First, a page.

Higher Education Has a Tax Problem and It's Hurting Local Communities

Wednesday, April 7, 2021
Davarian Baldwin


On March 30, 2020, toward the beginning of the global COVID-19 pandemic, New Haven citizens stormed the city’s Zoom budget meeting to vent their outrage at Yale University’s continued strain on city finances. Residents specifically pointed to Yale’s vast and tax-exempt property holdings compared to the deficit-ridden New Haven public schools hungry for property-tax dollars.

Four months later, on July 29, a new coalition of Yale union workers and residents followed up with a 600-vehicle “Respect Caravan” that brought downtown traffic to a halt. With signs that read “Yale: Pay Your Fair Share,” organizers acknowledged that the university offers the city voluntary PILOTS (payments in lieu of taxes) but declared these funds were “pocket change” compared to the $30 billion endowment. For the protestors, COVID-19 merely exacerbated a growing disparity between urban colleges and universities and their host cities.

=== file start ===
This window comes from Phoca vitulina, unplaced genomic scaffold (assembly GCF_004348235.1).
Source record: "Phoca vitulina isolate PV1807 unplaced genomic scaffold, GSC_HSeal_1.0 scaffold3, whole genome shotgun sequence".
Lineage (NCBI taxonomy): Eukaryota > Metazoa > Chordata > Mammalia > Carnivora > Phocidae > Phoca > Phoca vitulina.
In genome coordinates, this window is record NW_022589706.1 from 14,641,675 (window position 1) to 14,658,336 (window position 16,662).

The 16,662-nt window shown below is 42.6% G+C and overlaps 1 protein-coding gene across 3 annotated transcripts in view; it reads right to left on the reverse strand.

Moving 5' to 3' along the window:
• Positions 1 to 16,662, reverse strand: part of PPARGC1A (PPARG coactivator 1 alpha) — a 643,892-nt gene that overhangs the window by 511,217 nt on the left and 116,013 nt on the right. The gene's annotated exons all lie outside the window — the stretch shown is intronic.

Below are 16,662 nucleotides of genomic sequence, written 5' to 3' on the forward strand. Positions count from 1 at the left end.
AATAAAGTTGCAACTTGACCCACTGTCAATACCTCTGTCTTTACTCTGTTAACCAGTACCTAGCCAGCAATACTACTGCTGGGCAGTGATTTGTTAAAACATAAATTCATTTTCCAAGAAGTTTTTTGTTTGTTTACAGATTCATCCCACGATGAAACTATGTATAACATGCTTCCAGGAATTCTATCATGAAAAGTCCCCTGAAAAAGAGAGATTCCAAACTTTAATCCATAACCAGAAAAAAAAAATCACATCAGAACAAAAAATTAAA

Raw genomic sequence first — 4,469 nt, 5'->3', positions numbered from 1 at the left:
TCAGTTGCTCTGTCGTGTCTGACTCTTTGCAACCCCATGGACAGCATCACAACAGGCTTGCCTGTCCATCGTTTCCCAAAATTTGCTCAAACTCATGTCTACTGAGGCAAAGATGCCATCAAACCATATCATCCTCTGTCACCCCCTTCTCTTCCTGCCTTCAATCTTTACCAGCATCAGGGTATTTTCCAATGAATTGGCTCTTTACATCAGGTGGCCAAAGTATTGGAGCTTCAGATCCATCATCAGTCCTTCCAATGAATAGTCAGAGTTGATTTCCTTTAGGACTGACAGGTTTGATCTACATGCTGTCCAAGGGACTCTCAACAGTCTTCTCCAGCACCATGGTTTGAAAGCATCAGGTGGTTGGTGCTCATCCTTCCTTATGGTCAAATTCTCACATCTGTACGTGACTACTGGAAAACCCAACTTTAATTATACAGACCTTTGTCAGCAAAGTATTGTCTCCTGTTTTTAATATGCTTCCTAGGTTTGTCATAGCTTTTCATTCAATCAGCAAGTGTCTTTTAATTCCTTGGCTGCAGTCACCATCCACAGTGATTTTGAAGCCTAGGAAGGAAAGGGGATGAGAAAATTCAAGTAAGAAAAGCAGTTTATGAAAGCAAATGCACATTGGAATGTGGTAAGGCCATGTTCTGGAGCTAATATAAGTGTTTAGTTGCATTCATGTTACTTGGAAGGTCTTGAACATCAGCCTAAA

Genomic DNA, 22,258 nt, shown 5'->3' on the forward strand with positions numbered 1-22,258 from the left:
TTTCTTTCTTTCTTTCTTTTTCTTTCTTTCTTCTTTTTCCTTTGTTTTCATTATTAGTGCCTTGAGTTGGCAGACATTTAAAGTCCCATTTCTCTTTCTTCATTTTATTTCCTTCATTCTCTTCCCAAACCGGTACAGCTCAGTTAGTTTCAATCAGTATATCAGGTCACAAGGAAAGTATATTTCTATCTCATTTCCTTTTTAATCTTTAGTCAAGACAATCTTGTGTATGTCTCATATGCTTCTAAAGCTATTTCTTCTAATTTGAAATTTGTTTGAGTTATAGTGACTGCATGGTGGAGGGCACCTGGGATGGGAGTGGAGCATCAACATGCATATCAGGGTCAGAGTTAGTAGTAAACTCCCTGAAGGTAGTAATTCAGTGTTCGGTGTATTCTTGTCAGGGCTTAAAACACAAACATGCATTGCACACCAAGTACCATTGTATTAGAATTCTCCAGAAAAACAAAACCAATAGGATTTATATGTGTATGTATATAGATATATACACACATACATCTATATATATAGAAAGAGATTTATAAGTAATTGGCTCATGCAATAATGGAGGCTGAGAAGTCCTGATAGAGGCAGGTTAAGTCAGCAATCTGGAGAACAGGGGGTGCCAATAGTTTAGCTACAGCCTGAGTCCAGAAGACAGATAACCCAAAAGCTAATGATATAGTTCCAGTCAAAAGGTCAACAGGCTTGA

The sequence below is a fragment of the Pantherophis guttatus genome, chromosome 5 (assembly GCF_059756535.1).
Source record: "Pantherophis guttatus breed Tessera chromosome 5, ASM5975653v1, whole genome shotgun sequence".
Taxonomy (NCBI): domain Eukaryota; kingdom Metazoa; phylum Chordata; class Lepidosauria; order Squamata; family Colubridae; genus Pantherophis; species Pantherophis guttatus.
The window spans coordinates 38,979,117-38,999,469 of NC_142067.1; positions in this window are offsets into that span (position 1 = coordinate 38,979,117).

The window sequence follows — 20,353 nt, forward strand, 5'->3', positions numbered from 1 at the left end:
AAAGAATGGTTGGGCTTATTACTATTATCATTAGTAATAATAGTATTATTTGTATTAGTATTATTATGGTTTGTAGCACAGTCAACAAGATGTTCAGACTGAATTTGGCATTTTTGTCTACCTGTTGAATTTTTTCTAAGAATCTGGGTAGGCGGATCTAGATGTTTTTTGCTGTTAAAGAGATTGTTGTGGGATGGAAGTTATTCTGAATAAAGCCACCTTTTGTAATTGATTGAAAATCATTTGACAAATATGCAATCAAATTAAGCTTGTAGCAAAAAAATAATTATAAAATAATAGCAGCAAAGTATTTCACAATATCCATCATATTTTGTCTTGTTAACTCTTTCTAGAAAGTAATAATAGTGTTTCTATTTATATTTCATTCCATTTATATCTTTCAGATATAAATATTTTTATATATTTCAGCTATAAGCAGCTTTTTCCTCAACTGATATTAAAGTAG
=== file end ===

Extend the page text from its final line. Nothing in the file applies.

Universities and their medical centers are registered with the Internal Revenue Service as 501(c)(3) charitable nonprofit organizations. Because higher education institutions provide the public good of education to surrounding communities, their property holdings are exempt from taxation in all 50 states. But classes with professors and students are a minor side business on college campuses today. The greater value of campuses is their ability to use the nonprofit tax exemption as a tax shelter for profitable research and private investors.

With the meteoric ascendance of the knowledge economy, colleges and universities have become financial titans in urban centers. After a group of universities lobbied to pass the Bayh Dole Act in 1980, schools like Stanford, MIT and Yale immediately created technology transfer offices to privatize and profit from federally sponsored research. Today universities use their academic research to create commercial goods or patents in a range of fields, from the pharmaceutical industries and software products to military defense weaponry. After the fall of factories, knowledge has become the new face of capitalism with university bell towers lauded as the smokestacks of today’s cities.